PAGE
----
Cell labeling and subsequent tracking of injected cells was performed with QD in this study to identify the location of ECFCs at different time points. We have performed in vitro studies with QD in equine ECFCs demonstrating that QD concentrations up to 20 nM do not negatively affect ECFC growth, proliferation, or function . ECFCs labeled with QD were observed up to 3 weeks after injection, and this was independent of whether a low or high number of ECFCs were injected or the number of injections. Given the size of the biopsy samples, it is also possible that the QD labeled ECFCs were near and in the wound, but they were not in the specific slices of tissue analyzed.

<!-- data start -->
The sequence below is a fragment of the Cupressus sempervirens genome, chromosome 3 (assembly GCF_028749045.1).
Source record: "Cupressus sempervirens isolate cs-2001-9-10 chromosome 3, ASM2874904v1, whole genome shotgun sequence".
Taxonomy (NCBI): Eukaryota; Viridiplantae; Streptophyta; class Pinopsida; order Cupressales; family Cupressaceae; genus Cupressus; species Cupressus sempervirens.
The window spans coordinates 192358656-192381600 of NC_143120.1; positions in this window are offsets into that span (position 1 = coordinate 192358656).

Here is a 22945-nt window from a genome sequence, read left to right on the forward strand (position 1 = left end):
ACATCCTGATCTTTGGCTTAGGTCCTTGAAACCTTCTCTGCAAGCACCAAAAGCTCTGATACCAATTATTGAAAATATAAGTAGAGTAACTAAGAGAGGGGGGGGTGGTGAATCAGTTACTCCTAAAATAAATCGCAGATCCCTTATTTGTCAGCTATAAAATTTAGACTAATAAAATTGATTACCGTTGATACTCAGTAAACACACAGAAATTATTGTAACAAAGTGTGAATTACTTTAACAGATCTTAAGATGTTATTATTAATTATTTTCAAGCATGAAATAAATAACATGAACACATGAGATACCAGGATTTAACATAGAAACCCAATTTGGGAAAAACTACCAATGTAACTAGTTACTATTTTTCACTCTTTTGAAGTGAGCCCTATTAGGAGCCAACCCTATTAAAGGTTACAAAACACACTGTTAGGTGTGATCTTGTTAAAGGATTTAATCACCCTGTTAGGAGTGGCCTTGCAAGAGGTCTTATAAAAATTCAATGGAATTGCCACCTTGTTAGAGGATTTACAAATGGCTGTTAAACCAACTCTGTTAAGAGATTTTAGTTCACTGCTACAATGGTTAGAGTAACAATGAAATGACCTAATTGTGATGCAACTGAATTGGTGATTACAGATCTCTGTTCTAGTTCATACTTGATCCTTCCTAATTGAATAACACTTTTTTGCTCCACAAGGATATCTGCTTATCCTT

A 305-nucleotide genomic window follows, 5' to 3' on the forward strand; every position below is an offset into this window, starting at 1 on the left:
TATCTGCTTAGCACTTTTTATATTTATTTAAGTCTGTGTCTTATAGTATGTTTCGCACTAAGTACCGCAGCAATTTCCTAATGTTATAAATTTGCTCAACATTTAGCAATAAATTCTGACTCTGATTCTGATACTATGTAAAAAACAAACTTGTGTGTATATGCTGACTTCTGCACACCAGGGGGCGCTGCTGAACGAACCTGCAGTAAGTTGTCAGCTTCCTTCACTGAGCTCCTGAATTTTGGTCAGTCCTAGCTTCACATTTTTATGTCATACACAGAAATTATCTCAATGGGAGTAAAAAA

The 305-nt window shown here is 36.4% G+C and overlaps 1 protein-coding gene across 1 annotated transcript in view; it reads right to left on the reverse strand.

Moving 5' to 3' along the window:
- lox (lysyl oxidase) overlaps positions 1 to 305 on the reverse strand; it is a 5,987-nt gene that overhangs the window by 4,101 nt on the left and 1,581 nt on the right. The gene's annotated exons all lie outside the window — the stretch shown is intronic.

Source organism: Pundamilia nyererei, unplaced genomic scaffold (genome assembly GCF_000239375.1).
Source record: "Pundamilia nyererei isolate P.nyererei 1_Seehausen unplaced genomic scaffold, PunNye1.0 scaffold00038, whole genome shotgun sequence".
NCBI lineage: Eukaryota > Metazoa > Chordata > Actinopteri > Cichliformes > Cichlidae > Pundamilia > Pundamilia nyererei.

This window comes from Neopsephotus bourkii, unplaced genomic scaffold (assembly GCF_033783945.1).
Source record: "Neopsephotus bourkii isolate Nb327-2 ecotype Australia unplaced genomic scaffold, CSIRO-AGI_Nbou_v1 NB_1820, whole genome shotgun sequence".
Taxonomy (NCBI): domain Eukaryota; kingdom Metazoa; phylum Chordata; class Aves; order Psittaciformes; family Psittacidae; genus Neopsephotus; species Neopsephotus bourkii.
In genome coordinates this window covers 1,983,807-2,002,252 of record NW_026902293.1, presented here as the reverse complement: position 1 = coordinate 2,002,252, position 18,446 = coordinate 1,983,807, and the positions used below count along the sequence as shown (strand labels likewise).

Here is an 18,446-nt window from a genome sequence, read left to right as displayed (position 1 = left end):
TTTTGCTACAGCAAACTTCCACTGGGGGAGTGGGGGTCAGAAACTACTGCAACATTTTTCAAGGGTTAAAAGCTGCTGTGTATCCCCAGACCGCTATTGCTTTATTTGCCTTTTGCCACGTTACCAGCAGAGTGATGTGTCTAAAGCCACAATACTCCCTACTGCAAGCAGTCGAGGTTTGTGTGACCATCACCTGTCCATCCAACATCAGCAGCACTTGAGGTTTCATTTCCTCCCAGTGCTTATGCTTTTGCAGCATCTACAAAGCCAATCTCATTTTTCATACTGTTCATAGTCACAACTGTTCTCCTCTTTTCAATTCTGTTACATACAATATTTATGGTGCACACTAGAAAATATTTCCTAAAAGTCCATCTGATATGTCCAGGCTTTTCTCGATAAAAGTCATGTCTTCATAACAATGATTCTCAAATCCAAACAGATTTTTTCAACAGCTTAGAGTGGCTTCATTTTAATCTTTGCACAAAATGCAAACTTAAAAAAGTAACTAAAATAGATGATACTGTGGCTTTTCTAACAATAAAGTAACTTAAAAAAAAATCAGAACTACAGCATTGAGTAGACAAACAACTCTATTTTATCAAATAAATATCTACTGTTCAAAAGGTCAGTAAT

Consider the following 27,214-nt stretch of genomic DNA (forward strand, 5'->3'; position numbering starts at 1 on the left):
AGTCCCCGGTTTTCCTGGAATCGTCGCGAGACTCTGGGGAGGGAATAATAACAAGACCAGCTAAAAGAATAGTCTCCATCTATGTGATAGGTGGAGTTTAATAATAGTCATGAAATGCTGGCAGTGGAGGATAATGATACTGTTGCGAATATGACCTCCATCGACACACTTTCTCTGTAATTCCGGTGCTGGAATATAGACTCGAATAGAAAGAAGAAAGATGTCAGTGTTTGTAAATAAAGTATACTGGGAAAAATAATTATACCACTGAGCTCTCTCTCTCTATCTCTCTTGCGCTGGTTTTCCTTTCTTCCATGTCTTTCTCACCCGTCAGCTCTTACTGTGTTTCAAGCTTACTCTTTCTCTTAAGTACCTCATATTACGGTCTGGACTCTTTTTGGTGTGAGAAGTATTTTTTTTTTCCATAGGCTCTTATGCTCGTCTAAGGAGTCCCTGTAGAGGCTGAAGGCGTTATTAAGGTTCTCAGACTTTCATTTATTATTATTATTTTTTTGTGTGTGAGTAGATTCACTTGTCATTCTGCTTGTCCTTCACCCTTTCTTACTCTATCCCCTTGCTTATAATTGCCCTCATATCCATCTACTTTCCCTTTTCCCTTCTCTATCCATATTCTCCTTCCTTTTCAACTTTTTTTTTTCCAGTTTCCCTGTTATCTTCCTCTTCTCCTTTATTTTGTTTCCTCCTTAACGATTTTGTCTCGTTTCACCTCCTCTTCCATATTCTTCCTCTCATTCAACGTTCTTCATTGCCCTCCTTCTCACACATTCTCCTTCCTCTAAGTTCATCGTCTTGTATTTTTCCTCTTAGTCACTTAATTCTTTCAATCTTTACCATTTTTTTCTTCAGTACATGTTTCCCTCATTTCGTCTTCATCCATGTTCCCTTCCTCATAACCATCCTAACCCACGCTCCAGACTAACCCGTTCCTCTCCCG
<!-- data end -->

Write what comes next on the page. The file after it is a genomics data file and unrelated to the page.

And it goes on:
This study highlights that equine ECFCs with or without encapsulation in PEG-Fb microspheres can be administered locally to distal limb wounds without adverse effect. This is the first report of clinical effects of ECFCs and of PEG-Fb hydrogel microspheres in the horse. Wounds that were treated with ECFCs with or without PEG-Fb encapsulation had increased vascularization acutely and decreased neutrophilic and macrophagic inflammation chronically, which may be an advantageous to wound healing. No clinically relevant changes were observed in GS or wound size due to treatment, but the observations and cell tracking pave the way for future studies using ECFCs or other cell types combined with the injectable PEG-Fb microspheres.